The New Testament
Jesus also promised (or pre-authenticated) the New Testament. He told His disciples that the Holy Spirit would teach them all things and bring to their remembrance all that He had said to them (John 14:26), referring to gospels. Jesus declared that His words (which are contained in the gospels) shall never pass away (Matthew 24:35). Compare this with Isaiah 40:8, “…the word of our God stands forever.”
Jesus also revealed that new revelation from God was forthcoming, referring to the remainder of the New Testament: “I have many more things to say to you, but you cannot bear them now.” He then told His disciples that this new revelation from God would come after He had left the earth and the Holy Spirit had come: “But when He, the Spirit of truth, comes, He will guide you into all the truth; for He will not speak on His own initiative, but whatever He hears, He will speak; and He will disclose to you what is to come…for He shall take of Mine [i.e. My teachings and whatever relates to Me] and shall disclose it to you” (John 16:12-14). These truths were then recorded in the New Testament, which was written by the apostles that Jesus promised to “teach all things” and “guide into all truth” (compare 1 Corinthians 2:6-16 and Acts 1:1. Also see 2 Peter 3:16, where Peter refers to Paul’s writings as Scripture on equal authority with the Old Testament). The books which were not actually written by an apostle (Luke and Mark) were backed with the authority of an apostle (Peter’s authority was behind Mark; Paul’s was behind Luke).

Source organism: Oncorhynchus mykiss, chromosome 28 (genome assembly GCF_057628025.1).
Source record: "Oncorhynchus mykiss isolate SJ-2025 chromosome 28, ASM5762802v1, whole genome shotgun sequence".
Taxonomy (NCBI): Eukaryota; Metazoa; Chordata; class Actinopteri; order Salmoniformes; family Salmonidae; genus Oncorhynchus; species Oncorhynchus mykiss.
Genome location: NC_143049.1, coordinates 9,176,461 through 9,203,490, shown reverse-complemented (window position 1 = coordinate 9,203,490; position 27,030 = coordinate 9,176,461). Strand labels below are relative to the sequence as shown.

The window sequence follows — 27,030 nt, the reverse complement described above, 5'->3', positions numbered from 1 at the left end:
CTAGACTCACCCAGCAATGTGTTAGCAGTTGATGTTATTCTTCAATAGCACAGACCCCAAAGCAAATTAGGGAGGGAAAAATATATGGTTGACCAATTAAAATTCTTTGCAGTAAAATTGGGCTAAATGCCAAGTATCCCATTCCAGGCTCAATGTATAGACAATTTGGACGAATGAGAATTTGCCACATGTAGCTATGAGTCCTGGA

We have come a long way and established that Jesus taught that the Bible is the infallible word of God, and that He was accurately recorded in saying this. But how can we know that He was right? Why should we believe that His view of the Bible is true?
Jesus’ Resurrection Demonstrates that He is the Son of God; Therefore, What He Says is True
Charles Colson writes “if Jesus is God and perfect man, as He claims, He cannot be mistaken in what He teaches and He cannot lie. An infallible God cannot err; a holy God cannot deceive; a perfect teacher cannot be mistaken. So He is either telling the truth, or He is not who He says He is.”  Is Jesus God, and thus in a position to know if the Bible really is inspired? The whole issue of inspiration thus turns on who Jesus is.
If Jesus rose from the dead, this verifies His claim to be God (which He claimed in the reliable New Testament documents and can even be established according to some of the most skeptical standards of investigation ). The resurrection validates that everything Christ said is true. Furthermore, who is more likely to be correct–a teacher who has been (or will one day be) defeated by death, or a teacher who has conquered death? If Jesus rose, His authority should be accepted over any human opinion.
The question therefore arises: Has Jesus really risen from the dead? We will not go into an in-depth treatment of the evidence for Christ’s resurrection, due to space. For a further treatment of this issue I suggest Reasonable Faith: Christian Truth and Apologetics, by William Lane Craig, or Did Jesus Rise From the Dead?, a debate between Christian Gary Habermas and atheist Antony Flew. There at least 12 facts surrounding the death, burial, and resurrection of Christ which virtually all critical scholars acknowledge. We will use only two.
Jesus’ tomb was discovered empty on the Sunday following His crucifixion